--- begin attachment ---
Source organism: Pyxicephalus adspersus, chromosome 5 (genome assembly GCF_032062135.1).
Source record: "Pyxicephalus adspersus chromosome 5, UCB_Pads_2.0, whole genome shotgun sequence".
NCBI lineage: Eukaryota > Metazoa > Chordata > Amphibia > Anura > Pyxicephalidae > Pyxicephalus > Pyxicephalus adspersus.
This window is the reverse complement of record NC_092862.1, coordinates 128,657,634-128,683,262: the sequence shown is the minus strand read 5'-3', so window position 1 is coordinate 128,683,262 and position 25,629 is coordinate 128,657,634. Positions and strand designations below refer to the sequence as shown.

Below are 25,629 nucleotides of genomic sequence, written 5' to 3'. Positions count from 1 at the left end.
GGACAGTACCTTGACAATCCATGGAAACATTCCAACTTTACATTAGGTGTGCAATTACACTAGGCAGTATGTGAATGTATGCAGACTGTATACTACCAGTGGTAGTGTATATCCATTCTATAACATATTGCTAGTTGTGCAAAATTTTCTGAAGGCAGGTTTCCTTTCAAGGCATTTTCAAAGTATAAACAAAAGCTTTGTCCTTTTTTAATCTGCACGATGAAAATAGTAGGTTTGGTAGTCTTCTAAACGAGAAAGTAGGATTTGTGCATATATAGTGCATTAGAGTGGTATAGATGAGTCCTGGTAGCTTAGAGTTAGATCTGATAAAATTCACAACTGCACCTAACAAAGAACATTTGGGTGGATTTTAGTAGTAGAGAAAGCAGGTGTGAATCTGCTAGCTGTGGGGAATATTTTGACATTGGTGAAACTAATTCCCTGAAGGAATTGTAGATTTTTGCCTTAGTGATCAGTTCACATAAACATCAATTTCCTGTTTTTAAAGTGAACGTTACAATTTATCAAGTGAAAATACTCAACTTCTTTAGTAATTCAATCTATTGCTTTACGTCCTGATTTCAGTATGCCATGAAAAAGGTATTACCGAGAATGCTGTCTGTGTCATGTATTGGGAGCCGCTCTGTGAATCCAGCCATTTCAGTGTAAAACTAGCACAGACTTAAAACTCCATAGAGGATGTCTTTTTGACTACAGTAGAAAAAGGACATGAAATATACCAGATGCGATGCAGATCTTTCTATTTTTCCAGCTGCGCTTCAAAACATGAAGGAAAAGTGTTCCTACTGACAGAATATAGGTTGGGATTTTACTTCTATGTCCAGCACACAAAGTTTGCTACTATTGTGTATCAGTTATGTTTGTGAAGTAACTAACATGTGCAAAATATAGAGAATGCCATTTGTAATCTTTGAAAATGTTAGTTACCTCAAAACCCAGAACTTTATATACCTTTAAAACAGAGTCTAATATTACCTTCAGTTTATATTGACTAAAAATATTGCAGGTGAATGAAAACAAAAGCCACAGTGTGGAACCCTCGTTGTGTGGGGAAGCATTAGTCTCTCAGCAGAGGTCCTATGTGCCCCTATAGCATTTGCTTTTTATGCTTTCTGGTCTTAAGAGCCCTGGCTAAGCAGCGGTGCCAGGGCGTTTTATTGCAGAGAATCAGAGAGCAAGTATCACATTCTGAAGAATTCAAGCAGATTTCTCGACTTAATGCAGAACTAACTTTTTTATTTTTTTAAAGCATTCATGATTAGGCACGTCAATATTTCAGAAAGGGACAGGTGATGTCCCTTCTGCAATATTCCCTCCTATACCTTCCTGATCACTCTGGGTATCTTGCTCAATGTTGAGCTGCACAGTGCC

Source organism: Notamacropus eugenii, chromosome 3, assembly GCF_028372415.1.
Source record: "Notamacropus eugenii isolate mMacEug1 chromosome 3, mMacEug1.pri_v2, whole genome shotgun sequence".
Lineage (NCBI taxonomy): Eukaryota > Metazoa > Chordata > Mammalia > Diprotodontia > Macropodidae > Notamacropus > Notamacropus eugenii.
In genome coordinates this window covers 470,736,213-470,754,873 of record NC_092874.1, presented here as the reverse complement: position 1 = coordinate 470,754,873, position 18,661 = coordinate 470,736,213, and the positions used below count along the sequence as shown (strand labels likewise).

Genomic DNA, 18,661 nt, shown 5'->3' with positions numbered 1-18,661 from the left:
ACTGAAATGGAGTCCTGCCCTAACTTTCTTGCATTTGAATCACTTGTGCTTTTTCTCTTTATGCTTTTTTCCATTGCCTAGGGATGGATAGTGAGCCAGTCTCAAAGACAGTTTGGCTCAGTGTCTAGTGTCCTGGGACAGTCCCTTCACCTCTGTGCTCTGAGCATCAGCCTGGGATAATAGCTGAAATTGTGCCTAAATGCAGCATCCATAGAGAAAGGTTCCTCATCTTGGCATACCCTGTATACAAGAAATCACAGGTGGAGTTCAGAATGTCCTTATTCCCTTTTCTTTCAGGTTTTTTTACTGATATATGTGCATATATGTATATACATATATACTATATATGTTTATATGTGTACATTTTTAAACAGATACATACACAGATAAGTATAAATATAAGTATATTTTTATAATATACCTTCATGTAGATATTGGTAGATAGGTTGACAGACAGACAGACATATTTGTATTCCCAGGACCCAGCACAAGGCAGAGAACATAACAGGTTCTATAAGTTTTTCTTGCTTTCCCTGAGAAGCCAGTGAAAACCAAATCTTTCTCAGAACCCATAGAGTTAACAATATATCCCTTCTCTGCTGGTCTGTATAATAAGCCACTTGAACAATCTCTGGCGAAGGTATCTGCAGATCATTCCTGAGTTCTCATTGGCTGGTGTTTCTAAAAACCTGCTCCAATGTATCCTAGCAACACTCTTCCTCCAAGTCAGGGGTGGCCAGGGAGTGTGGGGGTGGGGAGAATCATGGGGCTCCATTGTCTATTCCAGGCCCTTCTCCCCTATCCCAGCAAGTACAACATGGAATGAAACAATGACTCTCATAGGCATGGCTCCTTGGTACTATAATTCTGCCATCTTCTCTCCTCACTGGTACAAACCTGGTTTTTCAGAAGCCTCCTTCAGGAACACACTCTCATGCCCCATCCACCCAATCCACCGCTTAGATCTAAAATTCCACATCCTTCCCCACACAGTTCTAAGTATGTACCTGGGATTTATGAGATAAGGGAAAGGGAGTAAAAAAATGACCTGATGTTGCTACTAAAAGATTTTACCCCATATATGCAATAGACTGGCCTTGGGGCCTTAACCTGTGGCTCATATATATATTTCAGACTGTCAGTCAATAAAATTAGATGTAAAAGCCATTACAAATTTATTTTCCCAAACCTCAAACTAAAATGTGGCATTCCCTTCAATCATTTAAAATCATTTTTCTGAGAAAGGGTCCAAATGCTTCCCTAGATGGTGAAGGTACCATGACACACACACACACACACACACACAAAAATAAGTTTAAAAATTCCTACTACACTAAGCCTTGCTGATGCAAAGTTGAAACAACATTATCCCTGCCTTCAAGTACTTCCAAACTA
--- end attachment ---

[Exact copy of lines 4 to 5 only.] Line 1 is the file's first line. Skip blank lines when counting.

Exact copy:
This window is the reverse complement of record NC_092862.1, coordinates 128,657,634-128,683,262: the sequence shown is the minus strand read 5'-3', so window position 1 is coordinate 128,683,262 and position 25,629 is coordinate 128,657,634. Positions and strand designations below refer to the sequence as shown.

Below are 25,629 nucleotides of genomic sequence, written 5' to 3'. Positions count from 1 at the left end.